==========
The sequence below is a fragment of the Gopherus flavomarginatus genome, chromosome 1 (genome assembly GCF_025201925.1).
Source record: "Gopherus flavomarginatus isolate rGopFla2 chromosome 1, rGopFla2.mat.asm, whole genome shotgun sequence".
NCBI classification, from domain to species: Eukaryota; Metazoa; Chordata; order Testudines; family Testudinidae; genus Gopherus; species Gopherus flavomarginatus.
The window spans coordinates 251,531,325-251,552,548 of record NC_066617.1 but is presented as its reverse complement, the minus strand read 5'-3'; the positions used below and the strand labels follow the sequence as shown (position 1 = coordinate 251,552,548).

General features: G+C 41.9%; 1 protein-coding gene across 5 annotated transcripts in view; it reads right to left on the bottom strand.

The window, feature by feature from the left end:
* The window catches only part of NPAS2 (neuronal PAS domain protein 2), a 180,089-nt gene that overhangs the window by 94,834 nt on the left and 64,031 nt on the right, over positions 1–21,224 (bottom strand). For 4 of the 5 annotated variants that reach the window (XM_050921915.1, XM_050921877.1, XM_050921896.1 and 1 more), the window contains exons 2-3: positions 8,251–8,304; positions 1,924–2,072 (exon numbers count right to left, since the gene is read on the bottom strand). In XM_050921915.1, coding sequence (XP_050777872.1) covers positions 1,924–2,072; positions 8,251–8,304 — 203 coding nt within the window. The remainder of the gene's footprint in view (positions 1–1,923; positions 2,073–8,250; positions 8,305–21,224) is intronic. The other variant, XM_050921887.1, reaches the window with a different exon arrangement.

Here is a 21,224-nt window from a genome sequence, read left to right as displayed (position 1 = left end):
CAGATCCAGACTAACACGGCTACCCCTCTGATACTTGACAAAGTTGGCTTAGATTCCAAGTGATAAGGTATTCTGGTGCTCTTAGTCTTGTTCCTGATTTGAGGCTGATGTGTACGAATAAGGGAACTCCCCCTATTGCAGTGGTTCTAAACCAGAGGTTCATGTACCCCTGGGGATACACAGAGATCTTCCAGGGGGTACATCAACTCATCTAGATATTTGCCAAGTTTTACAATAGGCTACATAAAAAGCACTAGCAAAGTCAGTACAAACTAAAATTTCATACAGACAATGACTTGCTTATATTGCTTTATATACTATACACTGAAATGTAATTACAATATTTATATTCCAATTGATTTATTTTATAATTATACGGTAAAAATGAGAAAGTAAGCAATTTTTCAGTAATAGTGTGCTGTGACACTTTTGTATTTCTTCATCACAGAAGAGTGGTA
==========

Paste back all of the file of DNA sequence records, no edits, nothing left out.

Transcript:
The sequence below is a fragment of the Gopherus flavomarginatus genome, chromosome 1 (genome assembly GCF_025201925.1).
Source record: "Gopherus flavomarginatus isolate rGopFla2 chromosome 1, rGopFla2.mat.asm, whole genome shotgun sequence".
NCBI classification, from domain to species: Eukaryota; Metazoa; Chordata; order Testudines; family Testudinidae; genus Gopherus; species Gopherus flavomarginatus.
The window spans coordinates 251,531,325-251,552,548 of record NC_066617.1 but is presented as its reverse complement, the minus strand read 5'-3'; the positions used below and the strand labels follow the sequence as shown (position 1 = coordinate 251,552,548).

General features: G+C 41.9%; 1 protein-coding gene across 5 annotated transcripts in view; it reads right to left on the bottom strand.

The window, feature by feature from the left end:
* The window catches only part of NPAS2 (neuronal PAS domain protein 2), a 180,089-nt gene that overhangs the window by 94,834 nt on the left and 64,031 nt on the right, over positions 1–21,224 (bottom strand). For 4 of the 5 annotated variants that reach the window (XM_050921915.1, XM_050921877.1, XM_050921896.1 and 1 more), the window contains exons 2-3: positions 8,251–8,304; positions 1,924–2,072 (exon numbers count right to left, since the gene is read on the bottom strand). In XM_050921915.1, coding sequence (XP_050777872.1) covers positions 1,924–2,072; positions 8,251–8,304 — 203 coding nt within the window. The remainder of the gene's footprint in view (positions 1–1,923; positions 2,073–8,250; positions 8,305–21,224) is intronic. The other variant, XM_050921887.1, reaches the window with a different exon arrangement.

Here is a 21,224-nt window from a genome sequence, read left to right as displayed (position 1 = left end):
CAGATCCAGACTAACACGGCTACCCCTCTGATACTTGACAAAGTTGGCTTAGATTCCAAGTGATAAGGTATTCTGGTGCTCTTAGTCTTGTTCCTGATTTGAGGCTGATGTGTACGAATAAGGGAACTCCCCCTATTGCAGTGGTTCTAAACCAGAGGTTCATGTACCCCTGGGGATACACAGAGATCTTCCAGGGGGTACATCAACTCATCTAGATATTTGCCAAGTTTTACAATAGGCTACATAAAAAGCACTAGCAAAGTCAGTACAAACTAAAATTTCATACAGACAATGACTTGCTTATATTGCTTTATATACTATACACTGAAATGTAATTACAATATTTATATTCCAATTGATTTATTTTATAATTATACGGTAAAAATGAGAAAGTAAGCAATTTTTCAGTAATAGTGTGCTGTGACACTTTTGTATTTCTTCATCACAGAAGAGTGGTA